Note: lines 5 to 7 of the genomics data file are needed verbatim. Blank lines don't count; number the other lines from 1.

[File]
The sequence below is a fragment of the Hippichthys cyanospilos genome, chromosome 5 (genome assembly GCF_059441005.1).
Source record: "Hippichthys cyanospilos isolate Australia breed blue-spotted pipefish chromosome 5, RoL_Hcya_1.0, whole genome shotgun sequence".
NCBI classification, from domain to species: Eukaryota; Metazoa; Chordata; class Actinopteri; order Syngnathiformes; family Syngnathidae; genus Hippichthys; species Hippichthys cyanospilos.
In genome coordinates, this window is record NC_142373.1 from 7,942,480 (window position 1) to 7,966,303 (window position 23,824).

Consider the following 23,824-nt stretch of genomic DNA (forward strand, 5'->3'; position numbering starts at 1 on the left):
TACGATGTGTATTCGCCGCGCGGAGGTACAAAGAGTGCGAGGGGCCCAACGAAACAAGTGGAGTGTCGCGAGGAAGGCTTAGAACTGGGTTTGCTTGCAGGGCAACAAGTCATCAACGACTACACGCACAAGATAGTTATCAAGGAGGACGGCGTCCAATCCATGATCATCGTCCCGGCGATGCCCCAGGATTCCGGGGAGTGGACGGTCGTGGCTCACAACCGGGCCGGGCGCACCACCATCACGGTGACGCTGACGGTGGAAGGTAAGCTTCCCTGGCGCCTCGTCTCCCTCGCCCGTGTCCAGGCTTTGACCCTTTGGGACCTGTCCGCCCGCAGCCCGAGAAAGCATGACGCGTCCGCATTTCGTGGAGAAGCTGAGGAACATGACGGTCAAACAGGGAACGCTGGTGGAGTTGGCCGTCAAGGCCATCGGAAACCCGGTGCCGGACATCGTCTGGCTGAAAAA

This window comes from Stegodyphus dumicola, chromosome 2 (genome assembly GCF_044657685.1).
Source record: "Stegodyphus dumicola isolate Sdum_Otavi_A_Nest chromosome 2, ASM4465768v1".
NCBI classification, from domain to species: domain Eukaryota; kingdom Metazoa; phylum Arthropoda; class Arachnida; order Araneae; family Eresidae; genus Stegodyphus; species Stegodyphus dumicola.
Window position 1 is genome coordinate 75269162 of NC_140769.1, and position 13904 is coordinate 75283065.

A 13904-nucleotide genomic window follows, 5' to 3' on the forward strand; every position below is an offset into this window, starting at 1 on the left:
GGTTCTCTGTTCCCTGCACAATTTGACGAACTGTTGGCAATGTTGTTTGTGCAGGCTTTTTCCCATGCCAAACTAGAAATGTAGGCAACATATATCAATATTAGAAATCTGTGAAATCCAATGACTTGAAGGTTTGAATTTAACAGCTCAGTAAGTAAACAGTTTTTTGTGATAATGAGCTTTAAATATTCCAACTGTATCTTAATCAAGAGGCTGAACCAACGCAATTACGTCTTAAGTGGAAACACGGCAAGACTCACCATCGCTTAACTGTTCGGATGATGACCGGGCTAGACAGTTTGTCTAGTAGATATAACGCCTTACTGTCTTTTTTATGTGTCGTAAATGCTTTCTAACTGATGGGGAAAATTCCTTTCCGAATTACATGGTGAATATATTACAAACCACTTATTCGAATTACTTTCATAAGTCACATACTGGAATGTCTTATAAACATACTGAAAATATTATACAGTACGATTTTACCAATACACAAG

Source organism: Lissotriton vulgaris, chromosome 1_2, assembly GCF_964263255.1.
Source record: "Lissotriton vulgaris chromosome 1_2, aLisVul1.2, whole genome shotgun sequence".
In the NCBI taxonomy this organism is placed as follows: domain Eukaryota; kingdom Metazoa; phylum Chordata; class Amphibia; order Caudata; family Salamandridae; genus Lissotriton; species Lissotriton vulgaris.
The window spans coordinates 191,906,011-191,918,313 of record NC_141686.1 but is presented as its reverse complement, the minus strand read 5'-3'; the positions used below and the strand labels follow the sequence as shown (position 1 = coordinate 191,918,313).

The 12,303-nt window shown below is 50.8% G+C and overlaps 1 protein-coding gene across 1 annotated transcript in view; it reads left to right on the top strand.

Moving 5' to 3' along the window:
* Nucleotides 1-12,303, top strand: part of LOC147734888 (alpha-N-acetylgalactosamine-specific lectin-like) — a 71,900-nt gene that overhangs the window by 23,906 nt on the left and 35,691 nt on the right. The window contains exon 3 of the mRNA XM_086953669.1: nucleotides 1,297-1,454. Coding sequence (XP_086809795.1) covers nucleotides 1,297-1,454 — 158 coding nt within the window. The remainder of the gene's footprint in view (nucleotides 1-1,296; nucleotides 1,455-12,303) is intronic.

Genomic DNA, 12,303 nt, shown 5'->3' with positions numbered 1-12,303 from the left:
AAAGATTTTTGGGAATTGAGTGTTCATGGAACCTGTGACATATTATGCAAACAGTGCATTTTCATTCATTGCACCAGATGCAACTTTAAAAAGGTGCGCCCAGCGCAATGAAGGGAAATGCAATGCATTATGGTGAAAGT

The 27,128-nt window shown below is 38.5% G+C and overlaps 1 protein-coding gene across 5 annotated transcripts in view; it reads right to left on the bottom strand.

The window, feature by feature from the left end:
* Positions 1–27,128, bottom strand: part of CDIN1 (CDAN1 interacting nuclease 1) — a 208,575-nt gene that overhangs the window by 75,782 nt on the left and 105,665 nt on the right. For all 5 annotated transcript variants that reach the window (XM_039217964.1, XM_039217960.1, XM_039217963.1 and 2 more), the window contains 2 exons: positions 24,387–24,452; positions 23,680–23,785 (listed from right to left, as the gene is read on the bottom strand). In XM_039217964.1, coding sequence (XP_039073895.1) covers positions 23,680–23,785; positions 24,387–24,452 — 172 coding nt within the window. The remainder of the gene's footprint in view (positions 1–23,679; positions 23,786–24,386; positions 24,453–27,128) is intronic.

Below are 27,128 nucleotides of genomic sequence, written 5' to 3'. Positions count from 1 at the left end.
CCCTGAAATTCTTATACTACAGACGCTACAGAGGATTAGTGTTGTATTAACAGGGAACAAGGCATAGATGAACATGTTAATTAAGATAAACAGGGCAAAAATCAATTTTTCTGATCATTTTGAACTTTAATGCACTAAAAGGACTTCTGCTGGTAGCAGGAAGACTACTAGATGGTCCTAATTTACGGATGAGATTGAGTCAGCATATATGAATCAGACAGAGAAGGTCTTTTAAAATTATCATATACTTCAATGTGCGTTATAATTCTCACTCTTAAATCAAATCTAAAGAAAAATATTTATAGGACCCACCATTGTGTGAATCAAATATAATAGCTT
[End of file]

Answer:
Consider the following 23,824-nt stretch of genomic DNA (forward strand, 5'->3'; position numbering starts at 1 on the left):
TACGATGTGTATTCGCCGCGCGGAGGTACAAAGAGTGCGAGGGGCCCAACGAAACAAGTGGAGTGTCGCGAGGAAGGCTTAGAACTGGGTTTGCTTGCAGGGCAACAAGTCATCAACGACTACACGCACAAGATAGTTATCAAGGAGGACGGCGTCCAATCCATGATCATCGTCCCGGCGATGCCCCAGGATTCCGGGGAGTGGACGGTCGTGGCTCACAACCGGGCCGGGCGCACCACCATCACGGTGACGCTGACGGTGGAAGGTAAGCTTCCCTGGCGCCTCGTCTCCCTCGCCCGTGTCCAGGCTTTGACCCTTTGGGACCTGTCCGCCCGCAGCCCGAGAAAGCATGACGCGTCCGCATTTCGTGGAGAAGCTGAGGAACATGACGGTCAAACAGGGAACGCTGGTGGAGTTGGCCGTCAAGGCCATCGGAAACCCGGTGCCGGACATCGTCTGGCTGAAAAA

This window comes from Stegodyphus dumicola, chromosome 2 (genome assembly GCF_044657685.1).